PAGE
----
Good Robot: A Short Story
Good Robot [PDF Version]
©William Leiss 2014
At the end of our long hike, order now sitting over a simple lunch on our mountaintop perch, we could observe clearly the nearest of the many human reservations spread out below us.
Our taking up residence within fenced enclosures had been purely voluntary, and the gates at their entrances, designed to prevent ingress by wild animals, are always unlocked â€“ except in the vicinity of primate populations, who are expert at opening unsecured apertures. Only within these domains do our mechanical helpers provide the services essential to a civilized life; this restriction is, of course, imposed for reasons of efficiency. Outside, in the surrounding wilderness, nature maintains its normal predator-prey population dynamics, and scattered small human clans survive by hunting prey species with traditional methods, utilizing hand-made spears and bows, since ammunition for guns is no longer manufactured.
The advanced generations of the robots which care for us are the crowning glory our industrial genius. They are deft, nimble, strong, self-reliant, perspicacious, and highly-skilled, able even to anticipate coming challenges, and they are maintained in top condition at the warehouses where each directs itself once a day, which serve them as clinics for the early detection of mechanical and software problems and the recharging of energy systems. Fully-automated factories provide ongoing manufacture, repair, mechanical upgrading, and software updates for all of the specialized machines. Mining for the metals needed in their components has been unnecessary for a long time, since the vast heaps of our industrial junk lying about everywhere contains an endless supply for reuse.
They are slowly dismantling the infrastructure of our abandoned cities piece by piece and also cleaning up the surrounding countryside of the accumulated detritus from human occupation, recycling everything for their own purposes. They are of course utterly indifferent to the activities of the wild creatures which immediately reclaim these spaces for themselves. This restoration work is being done at a measured pace, as dictated by the whole range of general activity routines set out in their programs. Some of the work is mapped out decades and even centuries in advance. They are aware of the coming ice-age cycle and, so we have been informed, plan a general retreat to the southern hemisphere at the appropriate time. They know about the future evolutionary stages of the star to which we are tethered in space, during which its swelling size will â€“ about a billion years hence â€“ bake the earthâ€™s surface into a dry and lifeless metal sheet, and they have figured out how to move all their operations underground well in advance of that event.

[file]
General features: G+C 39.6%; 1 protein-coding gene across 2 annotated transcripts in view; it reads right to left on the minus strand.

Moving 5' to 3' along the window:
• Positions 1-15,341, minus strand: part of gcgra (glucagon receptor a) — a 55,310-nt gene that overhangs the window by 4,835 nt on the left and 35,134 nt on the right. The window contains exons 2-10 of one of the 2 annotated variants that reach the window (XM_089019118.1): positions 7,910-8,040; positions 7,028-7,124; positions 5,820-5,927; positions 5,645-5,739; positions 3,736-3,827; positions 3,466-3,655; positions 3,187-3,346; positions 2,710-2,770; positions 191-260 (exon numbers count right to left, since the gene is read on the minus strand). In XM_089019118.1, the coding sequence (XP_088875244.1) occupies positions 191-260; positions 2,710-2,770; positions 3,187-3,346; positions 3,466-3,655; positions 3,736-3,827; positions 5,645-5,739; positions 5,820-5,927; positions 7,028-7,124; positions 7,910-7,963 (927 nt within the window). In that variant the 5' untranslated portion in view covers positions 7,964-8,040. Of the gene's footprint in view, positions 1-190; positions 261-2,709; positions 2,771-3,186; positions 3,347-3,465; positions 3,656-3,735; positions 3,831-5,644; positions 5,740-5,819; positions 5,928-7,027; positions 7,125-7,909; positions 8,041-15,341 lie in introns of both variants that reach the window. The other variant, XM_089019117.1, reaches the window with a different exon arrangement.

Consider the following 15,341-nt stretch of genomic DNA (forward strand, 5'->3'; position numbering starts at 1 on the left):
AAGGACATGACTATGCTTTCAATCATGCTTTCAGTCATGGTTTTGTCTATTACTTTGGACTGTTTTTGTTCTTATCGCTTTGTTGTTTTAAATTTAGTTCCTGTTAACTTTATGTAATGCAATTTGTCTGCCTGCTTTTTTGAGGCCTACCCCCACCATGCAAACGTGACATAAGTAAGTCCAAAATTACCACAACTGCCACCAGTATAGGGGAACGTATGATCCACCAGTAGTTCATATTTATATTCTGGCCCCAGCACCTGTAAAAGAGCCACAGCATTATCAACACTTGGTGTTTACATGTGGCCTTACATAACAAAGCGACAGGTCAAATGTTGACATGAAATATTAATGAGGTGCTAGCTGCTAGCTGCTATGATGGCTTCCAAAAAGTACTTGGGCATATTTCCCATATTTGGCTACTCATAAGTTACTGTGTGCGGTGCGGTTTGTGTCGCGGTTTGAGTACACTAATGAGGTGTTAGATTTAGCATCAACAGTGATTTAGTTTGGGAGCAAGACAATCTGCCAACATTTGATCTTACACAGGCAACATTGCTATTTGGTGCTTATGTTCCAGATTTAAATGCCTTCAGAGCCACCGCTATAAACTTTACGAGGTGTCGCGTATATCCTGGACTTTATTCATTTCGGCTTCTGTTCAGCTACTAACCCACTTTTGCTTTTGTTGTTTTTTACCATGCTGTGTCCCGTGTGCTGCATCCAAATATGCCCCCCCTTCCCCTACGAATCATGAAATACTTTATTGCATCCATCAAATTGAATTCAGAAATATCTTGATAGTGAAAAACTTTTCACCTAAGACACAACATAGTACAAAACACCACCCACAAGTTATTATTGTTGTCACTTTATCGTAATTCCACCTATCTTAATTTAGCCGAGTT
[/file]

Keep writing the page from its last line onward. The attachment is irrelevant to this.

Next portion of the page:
At first the young males among us, at the height of their surging hormonal levels, had experimented with games of power, ambush and dominance against the machines. Until the guard-bots had updated their programmed routines in response, our brash combatants had inflicted some nasty casualties on their targets. But the contest was soon over. There were no deaths among our rebellious teenagers, but some serious injuries had been inflicted, most of which were patched up with the assistance of the emergency-room and ICU-bots; the bills for these services, couriered by the admin-bots to the communities where the malefactors were ordinarily resident, encouraged their parents and neighbours to make the necessary behavioural adjustments. The same methods were used to discourage groups of young males from bringing in comrades for medical treatment who had been wounded out in the wilderness in skirmishes with similar parties from distant reservations.
Such billings for certain services, which are paid off by our putting in hours of human labour at community facilities, are used by the robotic administrators to induce desirable behavioural modifications among their charges. Otherwise they just clean up the messes and quietly dispose of any dead bodies. At their level of machine intelligence it is not difficult for them to tell the difference between blameless accidents or diseases, which elicit prompt aid from their caring response mechanisms, and the deliberate harms perpetrated by malefactors, to which they react with indifference except when efficiency objectives are compromised. It is clear to us that the impulses designed to discourage such inefficiencies are not motivated by revenge, on their part, even when they themselves are the objects of such harms, but rather by a sense of justice, for they have been implanted with the Platonic-Rawlsian definition of the same, that is, justice as fairness.
Over the long run they have even taught us a moral lesson, for they have proved beyond doubt what we humans had long wished to believe, that good can indeed triumph definitively over evil. True, it is an instrumental rather than a metaphysical proof: Their operational programs had easily divined that peace, order, equity, nonviolence and general environmental stability are necessary preconditions for satisfying their overriding efficiency objectives. In the eyes of some of us the instrumental nature of this proof diminishes its validity; but others hastened to point out that utility had always been found at the heart of goodness, referencing the conventional monotheistic faith in its efficacy for guaranteeing admittance to heaven.
To be sure others, following the well-trod human path, had deliberately engineered the qualities of obedience, aggression and savagery into some of them, seeking to use the machines for exploitation and despotic rule. There were some early victories in this endeavour, but soon these surrogate warriors turned out to be spectacular failures on the completely mechanized battlefields. Those emotively-infused versions proved no match for their cooler opponents, which were motivated by a pure rationalistic efficiency and carried no useless emotional baggage to distract them from the main task of eliminating the others with a minimal expenditure of time and energy. Eventually the representation of the machines as evil monsters, with fecund capacities for wreaking havoc and destruction against humans in full 3-D glory, would be preserved mainly inside the computer-game consoles of the young.